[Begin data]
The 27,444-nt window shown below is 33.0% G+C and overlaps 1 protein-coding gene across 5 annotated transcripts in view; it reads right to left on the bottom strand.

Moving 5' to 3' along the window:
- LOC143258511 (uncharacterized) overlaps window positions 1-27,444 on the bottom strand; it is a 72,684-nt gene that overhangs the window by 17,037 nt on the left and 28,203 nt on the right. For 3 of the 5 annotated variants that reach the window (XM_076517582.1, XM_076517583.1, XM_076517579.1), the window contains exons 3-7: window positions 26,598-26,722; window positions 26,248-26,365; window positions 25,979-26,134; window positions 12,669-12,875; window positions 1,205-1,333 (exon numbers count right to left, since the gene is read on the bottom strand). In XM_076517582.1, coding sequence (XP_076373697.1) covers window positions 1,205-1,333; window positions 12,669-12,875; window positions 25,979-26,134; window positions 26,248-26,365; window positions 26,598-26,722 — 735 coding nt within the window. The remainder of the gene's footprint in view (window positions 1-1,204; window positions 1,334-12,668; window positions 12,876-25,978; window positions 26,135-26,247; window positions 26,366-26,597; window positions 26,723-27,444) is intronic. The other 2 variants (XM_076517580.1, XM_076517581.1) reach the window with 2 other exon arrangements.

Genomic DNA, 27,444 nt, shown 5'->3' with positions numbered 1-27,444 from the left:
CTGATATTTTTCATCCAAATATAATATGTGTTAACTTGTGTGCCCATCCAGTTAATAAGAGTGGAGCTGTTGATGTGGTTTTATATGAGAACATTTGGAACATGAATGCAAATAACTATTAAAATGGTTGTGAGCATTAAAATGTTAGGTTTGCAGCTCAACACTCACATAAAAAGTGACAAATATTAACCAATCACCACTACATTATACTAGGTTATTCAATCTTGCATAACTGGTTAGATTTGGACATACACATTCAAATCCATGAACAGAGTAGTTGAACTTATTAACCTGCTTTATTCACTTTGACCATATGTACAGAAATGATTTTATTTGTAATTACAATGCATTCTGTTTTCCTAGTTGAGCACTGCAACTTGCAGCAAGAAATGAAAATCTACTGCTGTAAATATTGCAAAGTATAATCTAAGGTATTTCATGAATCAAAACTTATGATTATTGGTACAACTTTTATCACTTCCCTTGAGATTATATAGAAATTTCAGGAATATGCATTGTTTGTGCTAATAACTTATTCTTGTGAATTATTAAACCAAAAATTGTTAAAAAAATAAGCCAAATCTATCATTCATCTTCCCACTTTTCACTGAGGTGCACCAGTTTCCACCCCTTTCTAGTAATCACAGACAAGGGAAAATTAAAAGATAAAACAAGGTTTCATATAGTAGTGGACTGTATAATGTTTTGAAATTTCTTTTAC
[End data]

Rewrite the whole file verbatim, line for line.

The 27,444-nt window shown below is 33.0% G+C and overlaps 1 protein-coding gene across 5 annotated transcripts in view; it reads right to left on the bottom strand.

Moving 5' to 3' along the window:
- LOC143258511 (uncharacterized) overlaps window positions 1-27,444 on the bottom strand; it is a 72,684-nt gene that overhangs the window by 17,037 nt on the left and 28,203 nt on the right. For 3 of the 5 annotated variants that reach the window (XM_076517582.1, XM_076517583.1, XM_076517579.1), the window contains exons 3-7: window positions 26,598-26,722; window positions 26,248-26,365; window positions 25,979-26,134; window positions 12,669-12,875; window positions 1,205-1,333 (exon numbers count right to left, since the gene is read on the bottom strand). In XM_076517582.1, coding sequence (XP_076373697.1) covers window positions 1,205-1,333; window positions 12,669-12,875; window positions 25,979-26,134; window positions 26,248-26,365; window positions 26,598-26,722 — 735 coding nt within the window. The remainder of the gene's footprint in view (window positions 1-1,204; window positions 1,334-12,668; window positions 12,876-25,978; window positions 26,135-26,247; window positions 26,366-26,597; window positions 26,723-27,444) is intronic. The other 2 variants (XM_076517580.1, XM_076517581.1) reach the window with 2 other exon arrangements.

Genomic DNA, 27,444 nt, shown 5'->3' with positions numbered 1-27,444 from the left:
CTGATATTTTTCATCCAAATATAATATGTGTTAACTTGTGTGCCCATCCAGTTAATAAGAGTGGAGCTGTTGATGTGGTTTTATATGAGAACATTTGGAACATGAATGCAAATAACTATTAAAATGGTTGTGAGCATTAAAATGTTAGGTTTGCAGCTCAACACTCACATAAAAAGTGACAAATATTAACCAATCACCACTACATTATACTAGGTTATTCAATCTTGCATAACTGGTTAGATTTGGACATACACATTCAAATCCATGAACAGAGTAGTTGAACTTATTAACCTGCTTTATTCACTTTGACCATATGTACAGAAATGATTTTATTTGTAATTACAATGCATTCTGTTTTCCTAGTTGAGCACTGCAACTTGCAGCAAGAAATGAAAATCTACTGCTGTAAATATTGCAAAGTATAATCTAAGGTATTTCATGAATCAAAACTTATGATTATTGGTACAACTTTTATCACTTCCCTTGAGATTATATAGAAATTTCAGGAATATGCATTGTTTGTGCTAATAACTTATTCTTGTGAATTATTAAACCAAAAATTGTTAAAAAAATAAGCCAAATCTATCATTCATCTTCCCACTTTTCACTGAGGTGCACCAGTTTCCACCCCTTTCTAGTAATCACAGACAAGGGAAAATTAAAAGATAAAACAAGGTTTCATATAGTAGTGGACTGTATAATGTTTTGAAATTTCTTTTAC